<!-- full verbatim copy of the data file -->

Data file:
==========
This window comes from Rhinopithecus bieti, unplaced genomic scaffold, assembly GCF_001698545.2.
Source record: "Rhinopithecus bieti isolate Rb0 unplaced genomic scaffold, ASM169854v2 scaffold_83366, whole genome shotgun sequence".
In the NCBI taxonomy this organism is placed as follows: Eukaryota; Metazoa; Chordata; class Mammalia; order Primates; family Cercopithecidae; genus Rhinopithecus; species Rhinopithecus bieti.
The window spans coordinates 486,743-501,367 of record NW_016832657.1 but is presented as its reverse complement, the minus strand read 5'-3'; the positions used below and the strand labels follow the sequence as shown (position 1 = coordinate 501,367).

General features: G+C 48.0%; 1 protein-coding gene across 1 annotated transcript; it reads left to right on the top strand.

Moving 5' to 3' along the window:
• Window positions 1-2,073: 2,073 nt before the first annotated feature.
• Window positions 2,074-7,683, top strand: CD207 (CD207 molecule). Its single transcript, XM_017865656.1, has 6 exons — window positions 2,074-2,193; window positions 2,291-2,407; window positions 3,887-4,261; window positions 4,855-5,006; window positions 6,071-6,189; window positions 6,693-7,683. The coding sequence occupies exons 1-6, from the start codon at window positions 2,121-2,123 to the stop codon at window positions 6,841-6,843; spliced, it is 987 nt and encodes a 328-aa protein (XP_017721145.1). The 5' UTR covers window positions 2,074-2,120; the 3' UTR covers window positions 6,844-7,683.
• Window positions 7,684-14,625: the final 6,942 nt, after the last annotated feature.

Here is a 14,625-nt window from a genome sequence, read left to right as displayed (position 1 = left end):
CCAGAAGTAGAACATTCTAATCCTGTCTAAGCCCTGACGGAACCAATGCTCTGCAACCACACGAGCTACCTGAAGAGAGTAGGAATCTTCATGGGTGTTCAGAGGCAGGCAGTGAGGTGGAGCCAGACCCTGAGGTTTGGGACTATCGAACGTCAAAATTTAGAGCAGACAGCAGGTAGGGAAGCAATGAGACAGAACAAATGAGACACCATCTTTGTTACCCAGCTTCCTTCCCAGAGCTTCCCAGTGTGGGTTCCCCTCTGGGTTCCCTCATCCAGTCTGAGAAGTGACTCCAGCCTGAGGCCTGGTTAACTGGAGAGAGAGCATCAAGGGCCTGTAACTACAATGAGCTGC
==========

This window comes from Rhinopithecus bieti, unplaced genomic scaffold, assembly GCF_001698545.2.
Source record: "Rhinopithecus bieti isolate Rb0 unplaced genomic scaffold, ASM169854v2 scaffold_83366, whole genome shotgun sequence".
In the NCBI taxonomy this organism is placed as follows: Eukaryota; Metazoa; Chordata; class Mammalia; order Primates; family Cercopithecidae; genus Rhinopithecus; species Rhinopithecus bieti.
The window spans coordinates 486,743-501,367 of record NW_016832657.1 but is presented as its reverse complement, the minus strand read 5'-3'; the positions used below and the strand labels follow the sequence as shown (position 1 = coordinate 501,367).

General features: G+C 48.0%; 1 protein-coding gene across 1 annotated transcript; it reads left to right on the top strand.

Moving 5' to 3' along the window:
• Window positions 1-2,073: 2,073 nt before the first annotated feature.
• Window positions 2,074-7,683, top strand: CD207 (CD207 molecule). Its single transcript, XM_017865656.1, has 6 exons — window positions 2,074-2,193; window positions 2,291-2,407; window positions 3,887-4,261; window positions 4,855-5,006; window positions 6,071-6,189; window positions 6,693-7,683. The coding sequence occupies exons 1-6, from the start codon at window positions 2,121-2,123 to the stop codon at window positions 6,841-6,843; spliced, it is 987 nt and encodes a 328-aa protein (XP_017721145.1). The 5' UTR covers window positions 2,074-2,120; the 3' UTR covers window positions 6,844-7,683.
• Window positions 7,684-14,625: the final 6,942 nt, after the last annotated feature.

Here is a 14,625-nt window from a genome sequence, read left to right as displayed (position 1 = left end):
CCAGAAGTAGAACATTCTAATCCTGTCTAAGCCCTGACGGAACCAATGCTCTGCAACCACACGAGCTACCTGAAGAGAGTAGGAATCTTCATGGGTGTTCAGAGGCAGGCAGTGAGGTGGAGCCAGACCCTGAGGTTTGGGACTATCGAACGTCAAAATTTAGAGCAGACAGCAGGTAGGGAAGCAATGAGACAGAACAAATGAGACACCATCTTTGTTACCCAGCTTCCTTCCCAGAGCTTCCCAGTGTGGGTTCCCCTCTGGGTTCCCTCATCCAGTCTGAGAAGTGACTCCAGCCTGAGGCCTGGTTAACTGGAGAGAGAGCATCAAGGGCCTGTAACTACAATGAGCTGC